West Texas Intermediate (WTI) price opened 2022 at around $75 per barrel (bbl). Last week the price broke above $90/bbl for the first time since 2014. It was also the last year the WTI price was above $100/bbl.
As a reminder, in the first half of 2014, oil prices fluctuated most of the time between $100/bbl and $105/bbl. But the shale boom had put millions of new barrels of oil on the markets over several years, and by mid-2014 the market was approaching a situation of oversupply. The price of oil began to decline, but in the second half of the year OPEC embarked on a price war to regain market share that had been lost due to the US shale boom.
The result was that the bottom crashed in the oil market. By the end of 2014, the price had fallen to $53/bbl. The price remained depressed throughout 2015 and in early 2016 WTI fell below $30/bbl.
Related: OPEC’s No. 2 misses oil production quota
At the time, I called this episode OPEC trillion dollar miscalculation. I don’t believe that if OPEC knew how far oil prices would fall – and knew their efforts wouldn’t derail the US shale boom – that the cartel would have embarked on this strategy.
The question now is whether the current situation looks more like the first half of 2014, or if it looks more like 2011, when prices topped $100/bbl and remained largely at that level for the next three years.
I would say we are somewhere in between. In 2011, the markets weren’t oversupplied, but that’s where they were finally heading. Oil production in the United States has increased by 600,000 barrels per day (bpd) year over year, but we are still 1.5 million bpd below levels just before the Covid pandemic -19 does hit the US So demand is largely back to pre-pandemic levels, we are still undersupplied from two years ago.
Last month, OPEC and its allies announced they would increase oil production by a total of 400,000 bpd in February. However, the cartel fell short of its production goals. This is helping to keep oil prices high, especially given the slow ramp-up of US oil production.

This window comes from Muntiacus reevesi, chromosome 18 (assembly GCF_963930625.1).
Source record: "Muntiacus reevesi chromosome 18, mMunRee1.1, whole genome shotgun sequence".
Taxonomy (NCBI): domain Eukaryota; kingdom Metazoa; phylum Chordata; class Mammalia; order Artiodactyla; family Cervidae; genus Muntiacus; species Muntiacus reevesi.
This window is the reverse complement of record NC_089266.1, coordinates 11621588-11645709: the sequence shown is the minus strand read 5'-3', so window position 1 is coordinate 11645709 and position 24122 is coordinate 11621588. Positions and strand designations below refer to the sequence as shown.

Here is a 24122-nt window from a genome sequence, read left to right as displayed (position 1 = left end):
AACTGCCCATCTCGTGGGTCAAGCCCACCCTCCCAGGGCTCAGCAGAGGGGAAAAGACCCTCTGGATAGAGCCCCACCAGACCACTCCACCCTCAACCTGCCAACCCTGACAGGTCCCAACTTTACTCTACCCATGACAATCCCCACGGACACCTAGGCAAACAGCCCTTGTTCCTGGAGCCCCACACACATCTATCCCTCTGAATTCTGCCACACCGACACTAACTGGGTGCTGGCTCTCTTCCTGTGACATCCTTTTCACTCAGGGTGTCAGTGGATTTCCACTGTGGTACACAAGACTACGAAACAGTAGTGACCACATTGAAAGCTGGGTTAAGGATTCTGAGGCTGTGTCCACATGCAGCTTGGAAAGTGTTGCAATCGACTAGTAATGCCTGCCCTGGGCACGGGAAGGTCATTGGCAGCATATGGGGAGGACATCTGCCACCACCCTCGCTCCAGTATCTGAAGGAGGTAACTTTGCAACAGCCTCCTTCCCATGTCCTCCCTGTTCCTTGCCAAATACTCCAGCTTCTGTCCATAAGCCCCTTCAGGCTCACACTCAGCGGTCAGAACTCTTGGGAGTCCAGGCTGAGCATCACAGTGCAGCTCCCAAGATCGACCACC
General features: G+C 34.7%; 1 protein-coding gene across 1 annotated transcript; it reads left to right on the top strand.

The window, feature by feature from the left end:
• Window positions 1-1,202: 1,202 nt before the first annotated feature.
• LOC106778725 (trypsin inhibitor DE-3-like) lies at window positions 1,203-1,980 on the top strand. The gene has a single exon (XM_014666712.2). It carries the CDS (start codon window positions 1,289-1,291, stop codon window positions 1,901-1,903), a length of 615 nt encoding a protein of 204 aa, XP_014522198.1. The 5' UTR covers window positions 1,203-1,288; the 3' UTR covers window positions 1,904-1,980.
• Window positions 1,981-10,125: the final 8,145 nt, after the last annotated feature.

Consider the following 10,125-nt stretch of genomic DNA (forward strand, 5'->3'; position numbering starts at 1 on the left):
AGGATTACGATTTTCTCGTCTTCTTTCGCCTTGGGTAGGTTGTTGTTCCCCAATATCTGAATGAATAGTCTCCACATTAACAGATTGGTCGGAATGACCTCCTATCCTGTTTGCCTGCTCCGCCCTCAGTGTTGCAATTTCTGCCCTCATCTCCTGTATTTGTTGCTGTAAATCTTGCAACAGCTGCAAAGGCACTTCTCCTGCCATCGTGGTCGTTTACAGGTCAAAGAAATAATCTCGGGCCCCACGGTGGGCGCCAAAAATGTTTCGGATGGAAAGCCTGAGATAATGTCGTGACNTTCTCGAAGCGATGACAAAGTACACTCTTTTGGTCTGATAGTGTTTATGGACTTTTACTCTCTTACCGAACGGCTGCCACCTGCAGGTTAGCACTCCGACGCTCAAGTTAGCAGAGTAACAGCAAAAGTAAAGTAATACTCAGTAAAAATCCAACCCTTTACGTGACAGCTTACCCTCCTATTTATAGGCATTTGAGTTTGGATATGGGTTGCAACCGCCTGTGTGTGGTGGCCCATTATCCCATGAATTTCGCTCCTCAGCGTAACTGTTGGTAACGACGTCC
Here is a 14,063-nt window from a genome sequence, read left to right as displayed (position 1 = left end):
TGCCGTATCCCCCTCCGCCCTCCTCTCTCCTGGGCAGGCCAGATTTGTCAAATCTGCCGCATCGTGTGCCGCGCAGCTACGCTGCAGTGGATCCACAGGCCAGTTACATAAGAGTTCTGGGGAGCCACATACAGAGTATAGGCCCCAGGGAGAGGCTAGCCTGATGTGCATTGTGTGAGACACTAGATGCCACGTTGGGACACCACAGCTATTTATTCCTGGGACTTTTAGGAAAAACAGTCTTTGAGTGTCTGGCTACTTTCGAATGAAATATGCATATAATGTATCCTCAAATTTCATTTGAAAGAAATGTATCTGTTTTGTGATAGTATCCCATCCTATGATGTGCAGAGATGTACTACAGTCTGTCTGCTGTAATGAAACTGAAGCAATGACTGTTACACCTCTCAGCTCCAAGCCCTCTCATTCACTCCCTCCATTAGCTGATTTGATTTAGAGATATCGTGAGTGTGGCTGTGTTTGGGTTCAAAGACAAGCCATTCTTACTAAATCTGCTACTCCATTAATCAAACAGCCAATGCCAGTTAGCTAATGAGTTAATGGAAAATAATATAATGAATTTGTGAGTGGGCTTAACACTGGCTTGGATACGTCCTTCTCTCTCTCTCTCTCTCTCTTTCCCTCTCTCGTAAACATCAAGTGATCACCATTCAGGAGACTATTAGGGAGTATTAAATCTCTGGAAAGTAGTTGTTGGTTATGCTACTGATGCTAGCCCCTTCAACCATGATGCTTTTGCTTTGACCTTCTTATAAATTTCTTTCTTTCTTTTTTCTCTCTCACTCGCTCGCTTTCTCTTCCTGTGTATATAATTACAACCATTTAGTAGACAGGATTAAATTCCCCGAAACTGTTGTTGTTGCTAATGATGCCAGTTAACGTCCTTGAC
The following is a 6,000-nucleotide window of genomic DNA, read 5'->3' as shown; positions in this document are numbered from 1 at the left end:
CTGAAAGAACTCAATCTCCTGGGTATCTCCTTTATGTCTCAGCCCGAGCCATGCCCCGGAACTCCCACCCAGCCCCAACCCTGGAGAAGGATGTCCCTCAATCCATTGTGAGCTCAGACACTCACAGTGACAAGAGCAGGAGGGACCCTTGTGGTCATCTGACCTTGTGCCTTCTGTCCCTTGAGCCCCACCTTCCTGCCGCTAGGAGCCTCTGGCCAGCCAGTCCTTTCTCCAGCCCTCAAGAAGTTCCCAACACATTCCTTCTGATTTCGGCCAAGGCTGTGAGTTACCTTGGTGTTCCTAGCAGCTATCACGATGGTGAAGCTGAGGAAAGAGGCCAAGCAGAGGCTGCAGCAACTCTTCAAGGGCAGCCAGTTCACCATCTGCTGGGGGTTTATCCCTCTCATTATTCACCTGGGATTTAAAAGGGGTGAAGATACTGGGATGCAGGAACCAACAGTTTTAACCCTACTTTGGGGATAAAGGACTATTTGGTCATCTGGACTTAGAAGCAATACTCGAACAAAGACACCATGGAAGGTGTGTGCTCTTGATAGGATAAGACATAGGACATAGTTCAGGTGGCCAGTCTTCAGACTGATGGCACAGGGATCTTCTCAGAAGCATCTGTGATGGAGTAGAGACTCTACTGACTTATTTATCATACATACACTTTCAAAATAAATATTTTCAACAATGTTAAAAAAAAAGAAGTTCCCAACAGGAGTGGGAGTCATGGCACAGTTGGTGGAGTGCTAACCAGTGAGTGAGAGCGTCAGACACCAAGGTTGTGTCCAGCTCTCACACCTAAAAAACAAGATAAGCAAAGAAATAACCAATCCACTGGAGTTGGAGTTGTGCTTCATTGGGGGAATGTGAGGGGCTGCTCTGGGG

When I did my energy sector forecast last month I noted that “OPEC is still the wild card”. They want the highest oil prices the market can bear, but that’s always tempered by non-OPEC oil production. There are also demand factors that OPEC must take into account. High oil prices create incentives for alternatives, like faster adoption of electric vehicles.
So how will this all shake out? I still believe that the United States will significantly increase oil production this year, which will help moderate oil prices. It is not at all clear to me that the 17% rise in WTI price we saw in January is justified based on fundamentals.
But oil prices are always above fundamentals. WTI at $145/bbl in 2008 beat fundamentals, and the price of oil plunges deep into negative territory in 2020 beat fundamentals. And when the correction to the fundamentals happens, it can be quick.
Still, with oil just 8% below the $100/bbl mark and momentum continuing from January, it seems more likely than not that WTI will hit that level. But how long can it stay there, and where is the top of this current oil bull market? I will be among those who will be surprised if he is still at this level in the second half.
By Robert Rapier
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